Working until you’re satisfied? Or scrambling to deadlines?
We’ve all done it. As lawyers, we’ve all cracked and crackled on our keyboards while watching the clock tick down to the last minute – the last possible minute to make changes and beat a looming deadline to file.
Even if we aren’t born procrastinators, we’ve all scrambled too close to a deadline in the name of providing the most value for our clients. We find ourselves working up until the buzzer because our clients’ lives, liberty, and property is on the line.
We do it because we believe this is how we deliver our best work product. But working right up to deadlines – stretching the boundaries of time to their theoretical limits – is not a habit sane people would wish upon themselves. It’s stressful, and it intuitively seems like a rough path to success.
An inherent problem with the way we have worked
Last-minute scrambling is a symptom of what can feel like a built-in dysfunction with the way we work. This problem raises its head in nagging questions like:
- Is my motion actually finished?
- Did I exhaust all my options?
- Did I do my duty to my client?
- Is this a winning brief?
A nagging feeling that there is a stone left unturned drives an unhealthy and unproductive pattern of behavior. Working until the last minute can lead to an excessive attachment to your work and an inability to step away. The result feels like frantic scrambling.
All of this leads to an inordinate amount of stress. And as a matter of principle, stressed work is rarely your best work.
Finding a sense of completion
As human beings, we all work toward a sense of completion. But that sense of completion can be illusory.
It’s especially understandable in the legal context. When crafting an argument, everything you’re working on is going to be subject to dissection. When building a case, there is an opposing party working just as hard as you are to tear down what you’ve built. It leaves you on shaky emotional ground, to say the least.
After all, who wants to be known as the lawyer who lost simply because they called their work “finished” too soon?
As a result, we strive to deliver maximum client value by working right up until deadlines. But it doesn’t have to be that way.
Make running too close to a deadline a relic of the past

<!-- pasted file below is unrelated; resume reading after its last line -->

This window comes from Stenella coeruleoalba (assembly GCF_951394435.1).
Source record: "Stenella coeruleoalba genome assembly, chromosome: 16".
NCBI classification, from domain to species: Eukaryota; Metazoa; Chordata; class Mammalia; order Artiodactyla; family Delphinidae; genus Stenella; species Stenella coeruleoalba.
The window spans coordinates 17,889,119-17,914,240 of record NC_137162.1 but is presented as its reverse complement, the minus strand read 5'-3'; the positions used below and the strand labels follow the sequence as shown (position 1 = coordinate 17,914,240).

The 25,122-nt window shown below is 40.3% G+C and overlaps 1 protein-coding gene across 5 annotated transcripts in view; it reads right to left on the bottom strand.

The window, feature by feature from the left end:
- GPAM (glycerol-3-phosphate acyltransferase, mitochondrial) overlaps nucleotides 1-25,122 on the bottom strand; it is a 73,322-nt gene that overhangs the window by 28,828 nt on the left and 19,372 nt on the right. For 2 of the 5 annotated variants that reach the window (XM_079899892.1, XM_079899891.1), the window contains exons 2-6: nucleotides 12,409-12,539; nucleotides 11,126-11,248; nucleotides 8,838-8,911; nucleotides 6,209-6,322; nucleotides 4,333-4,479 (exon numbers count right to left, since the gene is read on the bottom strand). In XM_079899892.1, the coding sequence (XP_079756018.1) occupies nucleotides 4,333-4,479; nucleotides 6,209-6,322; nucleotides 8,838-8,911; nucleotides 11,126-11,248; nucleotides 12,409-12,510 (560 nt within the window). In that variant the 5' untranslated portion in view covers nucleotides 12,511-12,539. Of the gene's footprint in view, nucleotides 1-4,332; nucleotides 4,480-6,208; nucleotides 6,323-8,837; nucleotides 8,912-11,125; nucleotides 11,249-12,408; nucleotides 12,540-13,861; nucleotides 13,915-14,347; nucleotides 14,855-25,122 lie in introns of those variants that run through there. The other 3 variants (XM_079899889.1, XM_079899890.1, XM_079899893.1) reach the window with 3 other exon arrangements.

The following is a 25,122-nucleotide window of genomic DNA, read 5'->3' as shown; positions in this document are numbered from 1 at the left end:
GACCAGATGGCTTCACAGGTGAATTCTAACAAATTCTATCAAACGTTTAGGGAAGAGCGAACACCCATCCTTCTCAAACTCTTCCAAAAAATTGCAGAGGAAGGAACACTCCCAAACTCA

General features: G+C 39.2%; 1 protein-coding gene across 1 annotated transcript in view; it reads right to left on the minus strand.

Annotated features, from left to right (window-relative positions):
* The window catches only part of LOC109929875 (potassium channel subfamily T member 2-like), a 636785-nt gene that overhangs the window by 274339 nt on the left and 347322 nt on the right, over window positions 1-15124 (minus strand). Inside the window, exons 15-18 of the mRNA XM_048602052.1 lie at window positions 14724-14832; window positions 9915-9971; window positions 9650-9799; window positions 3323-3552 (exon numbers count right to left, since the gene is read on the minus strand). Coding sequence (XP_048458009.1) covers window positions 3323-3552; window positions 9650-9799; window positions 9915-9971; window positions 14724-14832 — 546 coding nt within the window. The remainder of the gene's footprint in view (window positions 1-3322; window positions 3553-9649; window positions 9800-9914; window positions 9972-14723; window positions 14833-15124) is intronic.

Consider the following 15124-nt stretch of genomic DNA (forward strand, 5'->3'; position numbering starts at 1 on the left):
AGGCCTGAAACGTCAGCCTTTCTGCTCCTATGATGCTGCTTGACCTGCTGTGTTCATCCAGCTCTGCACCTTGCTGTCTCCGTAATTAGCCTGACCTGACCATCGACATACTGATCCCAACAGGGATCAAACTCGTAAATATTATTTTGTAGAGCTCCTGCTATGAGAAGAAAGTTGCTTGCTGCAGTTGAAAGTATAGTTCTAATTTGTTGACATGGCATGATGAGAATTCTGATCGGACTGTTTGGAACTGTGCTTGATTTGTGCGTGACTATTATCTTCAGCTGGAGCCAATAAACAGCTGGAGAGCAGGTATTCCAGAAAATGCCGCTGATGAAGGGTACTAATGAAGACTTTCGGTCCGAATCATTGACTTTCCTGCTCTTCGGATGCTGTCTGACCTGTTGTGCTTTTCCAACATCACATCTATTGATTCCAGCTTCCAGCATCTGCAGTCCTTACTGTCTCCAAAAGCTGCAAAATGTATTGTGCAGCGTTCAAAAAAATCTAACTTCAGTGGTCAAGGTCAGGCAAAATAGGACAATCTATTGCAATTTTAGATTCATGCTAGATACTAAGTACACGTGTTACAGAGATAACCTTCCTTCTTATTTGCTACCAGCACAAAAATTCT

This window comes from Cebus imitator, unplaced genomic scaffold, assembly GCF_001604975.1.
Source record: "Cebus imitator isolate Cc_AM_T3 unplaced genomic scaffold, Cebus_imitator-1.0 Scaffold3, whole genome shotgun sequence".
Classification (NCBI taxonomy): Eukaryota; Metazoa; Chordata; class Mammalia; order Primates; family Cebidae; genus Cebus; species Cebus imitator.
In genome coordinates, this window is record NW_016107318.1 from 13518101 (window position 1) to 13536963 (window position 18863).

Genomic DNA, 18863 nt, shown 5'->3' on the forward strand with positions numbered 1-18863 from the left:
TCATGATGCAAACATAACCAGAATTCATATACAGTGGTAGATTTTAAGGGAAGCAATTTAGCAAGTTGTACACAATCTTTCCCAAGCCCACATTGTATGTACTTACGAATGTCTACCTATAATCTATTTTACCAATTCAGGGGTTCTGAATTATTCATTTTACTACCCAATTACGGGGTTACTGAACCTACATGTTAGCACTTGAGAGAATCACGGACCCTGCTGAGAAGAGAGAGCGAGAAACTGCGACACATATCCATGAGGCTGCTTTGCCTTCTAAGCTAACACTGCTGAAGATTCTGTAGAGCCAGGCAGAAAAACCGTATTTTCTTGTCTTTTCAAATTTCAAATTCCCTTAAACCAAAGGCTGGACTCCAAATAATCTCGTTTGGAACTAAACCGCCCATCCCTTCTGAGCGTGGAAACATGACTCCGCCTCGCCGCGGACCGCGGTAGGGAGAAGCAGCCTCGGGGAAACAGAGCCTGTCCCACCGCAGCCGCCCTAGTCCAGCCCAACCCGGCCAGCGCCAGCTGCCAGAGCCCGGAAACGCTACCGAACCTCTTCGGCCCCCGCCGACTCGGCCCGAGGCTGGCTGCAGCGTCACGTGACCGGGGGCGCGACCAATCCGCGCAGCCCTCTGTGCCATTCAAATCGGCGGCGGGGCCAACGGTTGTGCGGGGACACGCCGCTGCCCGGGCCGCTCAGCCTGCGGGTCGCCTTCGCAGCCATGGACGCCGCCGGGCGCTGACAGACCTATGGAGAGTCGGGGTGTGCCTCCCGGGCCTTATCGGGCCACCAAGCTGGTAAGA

We owe it to ourselves as a profession to make a better tomorrow for ourselves and those who come after. We need new ways of behavior, and we need to forge new tools that help us work to an orderly sense of completion, as opposed to repeatedly running up against deadlines.
What if there was a way to double-check your work and help you validate that you have indeed done your duty to your client? What if you could accomplish your quality checks in a predictable amount of time? What if you could get that final quality check accomplished in a matter of minutes, instead of scrambling for hours?
Would you be interested?
It requires a shift in mental approach and an examination of the way you work.
Adopt an invest-in-yourself mindset for a smoother, more productive tomorrow
- Challenge your assumptions about the way you work. You know your practice the best, and you know your pain points. You may be accustomed to these pain points, and you may be willing to work through them. To find improvement, you need to actively challenge any assumptions you have about these pain points.
- Quantify your pain points. Evaluate whether any pain points are truly insurmountable. Then quantify the costs of these pain points in dollar terms as best as you can, whether it is in time lost, opportunities lost, or personal stress.
- Invest in the right tools for the job. Once you can quantify the costs of your pain points, you can establish a budget and a framework for evaluating tools to alleviate or eliminate those problems.
- Give yourself the confidence you need to know when your work is finished. With the right tools in your hands, you can automate many steps involved in the research and quality-checking process. Final draft reviews can be accomplished in a fraction of the time, minimizing the risk of a deadline-driven scramble.